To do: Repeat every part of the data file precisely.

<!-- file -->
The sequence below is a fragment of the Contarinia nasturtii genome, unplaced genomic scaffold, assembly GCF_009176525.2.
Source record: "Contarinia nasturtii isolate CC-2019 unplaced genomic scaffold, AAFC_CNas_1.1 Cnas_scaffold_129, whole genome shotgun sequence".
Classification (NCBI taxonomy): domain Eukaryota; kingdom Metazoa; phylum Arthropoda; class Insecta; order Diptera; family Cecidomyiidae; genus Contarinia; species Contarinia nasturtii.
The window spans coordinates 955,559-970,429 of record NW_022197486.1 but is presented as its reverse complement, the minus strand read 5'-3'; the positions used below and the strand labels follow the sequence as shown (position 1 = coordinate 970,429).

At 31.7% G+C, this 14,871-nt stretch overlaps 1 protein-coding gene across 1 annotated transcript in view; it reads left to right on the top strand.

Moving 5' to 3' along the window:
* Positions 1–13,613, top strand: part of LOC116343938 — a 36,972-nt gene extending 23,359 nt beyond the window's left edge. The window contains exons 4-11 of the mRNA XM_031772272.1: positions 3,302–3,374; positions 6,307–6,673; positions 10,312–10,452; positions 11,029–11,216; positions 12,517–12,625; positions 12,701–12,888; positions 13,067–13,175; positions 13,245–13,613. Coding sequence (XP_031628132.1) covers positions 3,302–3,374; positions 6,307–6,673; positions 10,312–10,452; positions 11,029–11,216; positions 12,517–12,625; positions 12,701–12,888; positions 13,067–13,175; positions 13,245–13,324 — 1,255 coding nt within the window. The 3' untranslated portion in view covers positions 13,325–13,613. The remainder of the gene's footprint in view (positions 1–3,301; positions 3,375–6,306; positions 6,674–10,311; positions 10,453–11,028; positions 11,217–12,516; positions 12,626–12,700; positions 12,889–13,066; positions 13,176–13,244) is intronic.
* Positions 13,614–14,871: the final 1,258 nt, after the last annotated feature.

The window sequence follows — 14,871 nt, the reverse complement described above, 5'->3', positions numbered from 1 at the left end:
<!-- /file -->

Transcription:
The sequence below is a fragment of the Contarinia nasturtii genome, unplaced genomic scaffold, assembly GCF_009176525.2.
Source record: "Contarinia nasturtii isolate CC-2019 unplaced genomic scaffold, AAFC_CNas_1.1 Cnas_scaffold_129, whole genome shotgun sequence".
Classification (NCBI taxonomy): domain Eukaryota; kingdom Metazoa; phylum Arthropoda; class Insecta; order Diptera; family Cecidomyiidae; genus Contarinia; species Contarinia nasturtii.
The window spans coordinates 955,559-970,429 of record NW_022197486.1 but is presented as its reverse complement, the minus strand read 5'-3'; the positions used below and the strand labels follow the sequence as shown (position 1 = coordinate 970,429).

At 31.7% G+C, this 14,871-nt stretch overlaps 1 protein-coding gene across 1 annotated transcript in view; it reads left to right on the top strand.

Moving 5' to 3' along the window:
* Positions 1–13,613, top strand: part of LOC116343938 — a 36,972-nt gene extending 23,359 nt beyond the window's left edge. The window contains exons 4-11 of the mRNA XM_031772272.1: positions 3,302–3,374; positions 6,307–6,673; positions 10,312–10,452; positions 11,029–11,216; positions 12,517–12,625; positions 12,701–12,888; positions 13,067–13,175; positions 13,245–13,613. Coding sequence (XP_031628132.1) covers positions 3,302–3,374; positions 6,307–6,673; positions 10,312–10,452; positions 11,029–11,216; positions 12,517–12,625; positions 12,701–12,888; positions 13,067–13,175; positions 13,245–13,324 — 1,255 coding nt within the window. The 3' untranslated portion in view covers positions 13,325–13,613. The remainder of the gene's footprint in view (positions 1–3,301; positions 3,375–6,306; positions 6,674–10,311; positions 10,453–11,028; positions 11,217–12,516; positions 12,626–12,700; positions 12,889–13,066; positions 13,176–13,244) is intronic.
* Positions 13,614–14,871: the final 1,258 nt, after the last annotated feature.

The window sequence follows — 14,871 nt, the reverse complement described above, 5'->3', positions numbered from 1 at the left end: